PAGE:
Under the new Clinical Trials Regulation 536/2014/EU, it is now a requirement for the sponsor of a clinical trial to report to the regulatory authorities a serious breach of the Regulation or to the clinical trial protocol (Article 52). A serious breach, in this context, is defined as “a breach likely to affect to a significant degree the safety and rights of a subject or the reliability and robustness of the data generated in the clinical trial“. This requirement is currently contained in the legislation of some Member States, such as in the UK (Regulation 29A Medicines for Human Use (Clinical Trials) Regulations 2004/1031), but was not previously included in Directive 2001/20/EC or in ICH GCP (although a sponsor should list all significant protocol non-compliances in the clinical study report). This is, therefore, the first time that there is such a requirement in all EU countries.

The EMA recently published a consultation paper on how this provision should be implemented, and to provide guidance to sponsors on when a breach should be reported. The draft is based on the current MHRA guidance, and many of the provisions will be familiar to companies that conduct trials in the UK.

The draft guidance covers:

  • How to notify a serious breach: A serious breach should be reported within seven (7) days of the sponsor, the investigator, or the sponsor’s contractor/agent becoming aware of the breach. Procedures should be in place to ensure that breaches are promptly reported to the sponsor so they can be notified to the authorities accordingly. Initial reports can be supplemented if more information comes to light after the breach first becomes apparent. Breaches should be notified through the EU portal that will be established under the Regulation.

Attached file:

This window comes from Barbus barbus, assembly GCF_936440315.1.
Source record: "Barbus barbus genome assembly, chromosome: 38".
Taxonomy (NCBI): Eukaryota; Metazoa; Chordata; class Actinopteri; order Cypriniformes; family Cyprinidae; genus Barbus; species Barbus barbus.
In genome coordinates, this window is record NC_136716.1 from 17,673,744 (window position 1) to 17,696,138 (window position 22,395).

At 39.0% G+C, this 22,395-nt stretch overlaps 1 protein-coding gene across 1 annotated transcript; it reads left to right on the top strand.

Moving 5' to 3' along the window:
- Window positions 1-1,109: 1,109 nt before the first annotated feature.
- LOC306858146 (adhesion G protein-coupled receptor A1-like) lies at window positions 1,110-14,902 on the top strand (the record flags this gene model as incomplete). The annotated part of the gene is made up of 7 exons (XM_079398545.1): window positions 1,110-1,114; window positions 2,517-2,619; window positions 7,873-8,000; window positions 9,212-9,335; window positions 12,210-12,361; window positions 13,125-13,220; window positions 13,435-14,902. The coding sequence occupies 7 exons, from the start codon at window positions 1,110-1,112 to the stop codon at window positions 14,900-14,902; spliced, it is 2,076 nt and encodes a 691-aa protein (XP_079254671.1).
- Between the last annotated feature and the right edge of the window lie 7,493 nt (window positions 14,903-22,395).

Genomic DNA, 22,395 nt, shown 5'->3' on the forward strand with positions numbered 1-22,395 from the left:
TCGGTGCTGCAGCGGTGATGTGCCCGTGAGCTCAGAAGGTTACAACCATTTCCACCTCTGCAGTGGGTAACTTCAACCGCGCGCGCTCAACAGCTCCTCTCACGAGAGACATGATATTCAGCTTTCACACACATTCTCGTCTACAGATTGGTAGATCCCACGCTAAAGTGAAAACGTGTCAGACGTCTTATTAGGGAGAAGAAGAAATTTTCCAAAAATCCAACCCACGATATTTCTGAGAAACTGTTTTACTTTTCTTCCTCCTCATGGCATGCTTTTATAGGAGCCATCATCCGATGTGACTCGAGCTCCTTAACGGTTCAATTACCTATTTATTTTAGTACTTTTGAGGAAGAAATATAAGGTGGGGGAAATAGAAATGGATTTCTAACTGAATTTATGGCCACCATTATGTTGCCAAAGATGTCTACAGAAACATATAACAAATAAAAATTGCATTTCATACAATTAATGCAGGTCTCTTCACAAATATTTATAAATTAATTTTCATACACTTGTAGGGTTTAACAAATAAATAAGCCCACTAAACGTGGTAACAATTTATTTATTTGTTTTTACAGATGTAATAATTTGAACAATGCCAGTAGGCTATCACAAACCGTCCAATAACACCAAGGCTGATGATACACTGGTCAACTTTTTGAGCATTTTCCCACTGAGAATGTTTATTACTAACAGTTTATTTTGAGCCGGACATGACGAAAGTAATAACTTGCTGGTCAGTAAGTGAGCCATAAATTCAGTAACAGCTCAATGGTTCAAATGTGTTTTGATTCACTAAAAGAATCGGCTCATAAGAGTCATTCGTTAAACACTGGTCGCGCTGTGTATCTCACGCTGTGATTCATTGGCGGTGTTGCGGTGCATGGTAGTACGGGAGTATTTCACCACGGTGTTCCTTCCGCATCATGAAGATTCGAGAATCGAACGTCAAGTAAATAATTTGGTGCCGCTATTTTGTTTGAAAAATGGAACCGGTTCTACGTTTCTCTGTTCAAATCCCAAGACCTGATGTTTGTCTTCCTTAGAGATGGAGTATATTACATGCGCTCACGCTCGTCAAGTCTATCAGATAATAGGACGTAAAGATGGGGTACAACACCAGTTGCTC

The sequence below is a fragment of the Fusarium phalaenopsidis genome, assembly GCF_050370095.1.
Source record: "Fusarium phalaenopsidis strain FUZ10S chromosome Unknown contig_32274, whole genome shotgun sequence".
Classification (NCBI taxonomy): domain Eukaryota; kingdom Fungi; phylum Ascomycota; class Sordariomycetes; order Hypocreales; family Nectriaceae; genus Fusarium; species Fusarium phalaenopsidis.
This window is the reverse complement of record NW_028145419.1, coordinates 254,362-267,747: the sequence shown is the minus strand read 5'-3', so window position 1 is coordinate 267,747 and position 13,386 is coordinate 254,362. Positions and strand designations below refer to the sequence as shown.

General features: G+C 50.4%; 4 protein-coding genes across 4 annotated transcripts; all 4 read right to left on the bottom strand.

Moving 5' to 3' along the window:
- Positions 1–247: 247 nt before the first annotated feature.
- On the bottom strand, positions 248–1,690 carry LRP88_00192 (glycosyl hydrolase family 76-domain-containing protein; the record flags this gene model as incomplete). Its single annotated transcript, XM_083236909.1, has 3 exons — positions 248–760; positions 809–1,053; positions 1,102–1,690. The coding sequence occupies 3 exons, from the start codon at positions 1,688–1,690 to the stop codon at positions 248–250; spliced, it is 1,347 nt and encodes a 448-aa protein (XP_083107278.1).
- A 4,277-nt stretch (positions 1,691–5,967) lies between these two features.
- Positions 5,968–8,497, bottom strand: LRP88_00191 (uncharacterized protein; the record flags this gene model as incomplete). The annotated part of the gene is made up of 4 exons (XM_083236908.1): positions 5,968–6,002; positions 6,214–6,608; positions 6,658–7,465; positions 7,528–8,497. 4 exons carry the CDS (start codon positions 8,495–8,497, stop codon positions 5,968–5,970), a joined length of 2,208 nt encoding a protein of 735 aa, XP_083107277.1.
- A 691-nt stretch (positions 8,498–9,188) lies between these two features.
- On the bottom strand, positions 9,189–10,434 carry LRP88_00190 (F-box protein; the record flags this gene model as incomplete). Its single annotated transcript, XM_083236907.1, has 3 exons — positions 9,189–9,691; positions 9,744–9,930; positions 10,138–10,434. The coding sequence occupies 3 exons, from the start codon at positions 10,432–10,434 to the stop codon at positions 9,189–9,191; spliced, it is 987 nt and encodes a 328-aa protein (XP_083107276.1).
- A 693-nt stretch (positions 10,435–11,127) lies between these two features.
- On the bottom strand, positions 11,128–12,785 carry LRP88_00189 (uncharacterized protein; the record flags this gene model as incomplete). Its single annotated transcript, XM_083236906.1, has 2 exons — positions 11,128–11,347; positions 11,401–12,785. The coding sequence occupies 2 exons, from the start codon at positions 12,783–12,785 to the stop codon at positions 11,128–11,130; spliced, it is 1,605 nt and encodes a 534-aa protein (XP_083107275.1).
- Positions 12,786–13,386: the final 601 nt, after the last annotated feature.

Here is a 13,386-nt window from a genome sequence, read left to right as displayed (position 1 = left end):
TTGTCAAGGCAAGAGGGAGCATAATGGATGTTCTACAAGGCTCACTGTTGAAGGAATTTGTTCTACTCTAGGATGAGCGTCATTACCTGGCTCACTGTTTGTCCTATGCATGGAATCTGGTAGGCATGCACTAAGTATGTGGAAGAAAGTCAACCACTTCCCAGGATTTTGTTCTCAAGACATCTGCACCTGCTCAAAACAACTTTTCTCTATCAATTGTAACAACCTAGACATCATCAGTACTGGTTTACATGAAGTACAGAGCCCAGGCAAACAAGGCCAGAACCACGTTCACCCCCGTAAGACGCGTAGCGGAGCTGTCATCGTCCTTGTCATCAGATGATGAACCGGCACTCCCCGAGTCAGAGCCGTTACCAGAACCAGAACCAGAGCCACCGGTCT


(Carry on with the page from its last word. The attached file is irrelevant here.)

• What is a serious breach: The guidance includes a table of examples of breaches and the factors that will be taken into account when considering whether a breach is serious. Any instance of fraud will be a serious breach, along with any instance that results in a serious adverse event to subjects involved in the trial. The guidance notes that deviations from clinical trial protocols and GCP occur commonly in clinical trials, but not all will be considered to be serious breaches and not all will need to be reported. Judgment is required to determine whether a breach is serious, based on, for example, the design of the trial, the type and extent of data affected by the breach, the overall contribution of the data to key analysis parameters, or the impact of excluding the data from the analysis etc.
  • The outcome of a notification: The sponsor should conduct a root-cause analysis when any breach is identified and implement corrective and preventative actions as required. It is also necessary to consider whether any other trials or sites are affected as a result of the breach, or whether any ethical issues arise that may require discussion with the Member States. Most importantly, if patient safety is compromised, the subject should be informed and treated appropriately.

The consultation closes in August 2017, with the intention that guidance will be adopted before the Clinical Trial Regulation becomes applicable, currently expected in March 2019.